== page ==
Friday, June 5, 2020

Be Water

Premiering Sunday as part of ESPN's 30 for 30 series, the documentary from director Bao Nguyen examines the life, philosophy, and legacy of Bruce Lee. Filled with interviews from family and friends who knew him best, Be Water also features an amazing amount of photographs and video from the Lee's life. The director's take on his subject is a deeply personal one as the son of Vietnamese refugees who saw Bruce Lee as a strong and vibrant Asian man far different from the usual depictions of Hollywood at the time. Over five years Bao Nguyen would trace the journey of Lee's life culminating in the super-stardom which was only halted by his premature death.

Race plays a central role in Nguyen's examination of Bruce Lee, as an Asian American who carved out a life for himself in America in opening martial arts schools and finding success on television. But as he struggled against the limitations Hollywood imposed on him, Lee had no choice but return to China in order to become a world star. Both the anti-Asian COVID-19 backlash and the Black Lives Matter movement make the film, and the examination of Lee as far more than just an action star, especially relevant today.

The film's title comes from one of Lee's most popular sayings (which the film isn't shy about reminding us). The idea is that water is both fluid and able to adapt but also hard and unrelenting. Lee's idea of kung fu and of life followed much the same philosophy of strength and resilience while being able to adapt to the world around you. Although we don't learn much about Lee's home life, other than the story of how he met his wife and the different struggles the family had making ends meet early in Lee's Hollywood career versus the overwhelming celebrity in Hong Kong, we certainly learn quite a bit about Lee as a man.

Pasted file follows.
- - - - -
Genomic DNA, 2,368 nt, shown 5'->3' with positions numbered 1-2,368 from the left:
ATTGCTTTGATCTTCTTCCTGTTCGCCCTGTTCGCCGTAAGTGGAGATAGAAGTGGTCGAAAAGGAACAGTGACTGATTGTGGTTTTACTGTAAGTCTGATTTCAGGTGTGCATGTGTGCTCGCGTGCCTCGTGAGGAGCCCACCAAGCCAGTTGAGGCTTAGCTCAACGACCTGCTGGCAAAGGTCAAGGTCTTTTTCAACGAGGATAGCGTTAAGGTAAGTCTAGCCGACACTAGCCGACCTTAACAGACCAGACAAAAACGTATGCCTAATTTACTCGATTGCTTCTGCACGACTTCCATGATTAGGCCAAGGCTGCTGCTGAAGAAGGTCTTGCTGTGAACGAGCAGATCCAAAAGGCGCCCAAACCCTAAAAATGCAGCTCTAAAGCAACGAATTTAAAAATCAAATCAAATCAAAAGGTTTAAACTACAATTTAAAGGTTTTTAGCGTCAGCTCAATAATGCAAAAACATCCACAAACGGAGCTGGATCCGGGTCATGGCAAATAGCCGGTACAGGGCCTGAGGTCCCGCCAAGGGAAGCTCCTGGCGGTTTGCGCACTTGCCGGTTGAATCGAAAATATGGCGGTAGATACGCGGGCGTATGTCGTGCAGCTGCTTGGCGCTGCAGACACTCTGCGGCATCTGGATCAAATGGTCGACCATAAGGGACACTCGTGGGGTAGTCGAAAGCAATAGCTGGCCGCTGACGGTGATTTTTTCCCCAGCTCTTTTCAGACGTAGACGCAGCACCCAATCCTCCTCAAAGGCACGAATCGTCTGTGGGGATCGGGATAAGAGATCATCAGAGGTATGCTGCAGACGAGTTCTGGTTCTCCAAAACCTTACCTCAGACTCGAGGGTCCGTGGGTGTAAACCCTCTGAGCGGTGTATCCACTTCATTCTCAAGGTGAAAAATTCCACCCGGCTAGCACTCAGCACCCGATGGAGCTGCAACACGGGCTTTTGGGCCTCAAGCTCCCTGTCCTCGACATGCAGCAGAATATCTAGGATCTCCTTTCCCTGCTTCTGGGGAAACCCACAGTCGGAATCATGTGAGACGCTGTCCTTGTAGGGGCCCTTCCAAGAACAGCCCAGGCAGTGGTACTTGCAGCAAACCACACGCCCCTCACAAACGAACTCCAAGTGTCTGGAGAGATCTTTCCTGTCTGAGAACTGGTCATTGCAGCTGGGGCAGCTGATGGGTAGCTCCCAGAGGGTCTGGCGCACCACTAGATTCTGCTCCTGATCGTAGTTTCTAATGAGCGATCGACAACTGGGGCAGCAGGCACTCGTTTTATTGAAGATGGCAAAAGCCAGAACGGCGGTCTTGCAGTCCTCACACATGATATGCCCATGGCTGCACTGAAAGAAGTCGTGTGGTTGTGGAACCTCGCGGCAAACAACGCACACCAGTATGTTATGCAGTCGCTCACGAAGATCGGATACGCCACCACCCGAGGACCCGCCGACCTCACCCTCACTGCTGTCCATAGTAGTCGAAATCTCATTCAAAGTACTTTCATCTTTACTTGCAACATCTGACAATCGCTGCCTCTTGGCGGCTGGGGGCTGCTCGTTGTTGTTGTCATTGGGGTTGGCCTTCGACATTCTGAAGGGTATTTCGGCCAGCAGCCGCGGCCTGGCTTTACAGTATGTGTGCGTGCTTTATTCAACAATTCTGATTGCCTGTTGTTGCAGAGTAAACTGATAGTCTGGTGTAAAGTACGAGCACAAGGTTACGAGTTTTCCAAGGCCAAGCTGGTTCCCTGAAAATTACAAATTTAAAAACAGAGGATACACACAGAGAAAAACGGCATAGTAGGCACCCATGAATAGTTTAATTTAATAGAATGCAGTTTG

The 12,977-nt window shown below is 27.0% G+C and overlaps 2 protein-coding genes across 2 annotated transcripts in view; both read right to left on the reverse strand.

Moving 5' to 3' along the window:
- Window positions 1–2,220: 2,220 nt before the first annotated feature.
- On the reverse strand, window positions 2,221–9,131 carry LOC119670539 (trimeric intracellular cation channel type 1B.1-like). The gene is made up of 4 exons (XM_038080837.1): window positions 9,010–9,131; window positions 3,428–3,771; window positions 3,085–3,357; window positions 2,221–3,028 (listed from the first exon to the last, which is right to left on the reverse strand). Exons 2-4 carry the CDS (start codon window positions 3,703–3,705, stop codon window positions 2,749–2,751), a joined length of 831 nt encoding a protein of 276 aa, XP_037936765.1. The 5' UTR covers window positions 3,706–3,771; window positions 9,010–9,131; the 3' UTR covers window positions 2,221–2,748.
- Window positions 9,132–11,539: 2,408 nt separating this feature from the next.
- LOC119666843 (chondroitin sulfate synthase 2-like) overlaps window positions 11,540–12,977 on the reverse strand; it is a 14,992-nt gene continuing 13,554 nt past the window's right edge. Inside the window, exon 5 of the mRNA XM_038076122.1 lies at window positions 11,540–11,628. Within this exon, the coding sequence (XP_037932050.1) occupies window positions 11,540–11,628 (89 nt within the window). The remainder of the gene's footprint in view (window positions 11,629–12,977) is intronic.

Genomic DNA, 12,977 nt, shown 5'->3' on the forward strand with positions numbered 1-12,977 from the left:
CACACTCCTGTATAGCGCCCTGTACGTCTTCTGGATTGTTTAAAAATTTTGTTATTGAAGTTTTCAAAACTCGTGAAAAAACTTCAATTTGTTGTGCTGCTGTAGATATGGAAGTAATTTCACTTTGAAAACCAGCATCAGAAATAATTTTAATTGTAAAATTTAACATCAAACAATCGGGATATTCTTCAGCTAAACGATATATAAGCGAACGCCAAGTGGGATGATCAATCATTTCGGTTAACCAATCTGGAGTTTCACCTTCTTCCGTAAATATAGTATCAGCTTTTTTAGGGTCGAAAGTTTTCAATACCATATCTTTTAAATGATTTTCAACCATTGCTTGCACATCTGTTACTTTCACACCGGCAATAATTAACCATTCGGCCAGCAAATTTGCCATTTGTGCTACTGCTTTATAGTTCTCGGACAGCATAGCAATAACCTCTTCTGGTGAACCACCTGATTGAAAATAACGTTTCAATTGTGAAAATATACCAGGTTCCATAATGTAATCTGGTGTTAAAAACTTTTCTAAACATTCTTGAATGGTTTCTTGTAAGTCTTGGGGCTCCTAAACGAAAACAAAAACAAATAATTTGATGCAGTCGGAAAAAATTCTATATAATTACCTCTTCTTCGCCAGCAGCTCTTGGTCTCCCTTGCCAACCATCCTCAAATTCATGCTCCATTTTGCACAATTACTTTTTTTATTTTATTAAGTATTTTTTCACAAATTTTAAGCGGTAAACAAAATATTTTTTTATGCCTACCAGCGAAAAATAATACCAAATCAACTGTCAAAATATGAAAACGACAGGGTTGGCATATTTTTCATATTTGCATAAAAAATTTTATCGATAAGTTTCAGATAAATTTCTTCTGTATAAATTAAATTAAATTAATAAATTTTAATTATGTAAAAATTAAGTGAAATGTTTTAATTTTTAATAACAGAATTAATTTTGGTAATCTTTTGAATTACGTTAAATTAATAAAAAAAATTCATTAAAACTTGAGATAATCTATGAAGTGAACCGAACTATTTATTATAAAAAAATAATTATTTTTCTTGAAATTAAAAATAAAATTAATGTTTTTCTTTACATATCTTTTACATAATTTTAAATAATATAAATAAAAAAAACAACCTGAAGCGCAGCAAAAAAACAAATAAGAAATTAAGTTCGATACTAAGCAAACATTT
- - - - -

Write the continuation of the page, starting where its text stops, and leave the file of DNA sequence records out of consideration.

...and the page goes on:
The documentary makes use of several interviews from his wife and daughter, martial arts students (including Kareem Abdul-Jabbar), and friends which highlight Lee as a teacher, friend, and a man aware of a responsibility to become more than what others wanted of him often refusing roles he thought demeaned his culture or beliefs. Throughout the film, narration from writings Lee left behind offers further insight. The film skirts over the tragic death of Lee's son Brandon, who only appears as an adult in one brief interview during the credits, but it does showcase how big a loss Bruce Lee's death was for his fans in Hong Kong reminding me of the recent outpouring of affection we saw for the loss of Kobe Bryant. The world lost someone quite amazing when Bruce Lee died, and Bao Nguyen's film shows us why.

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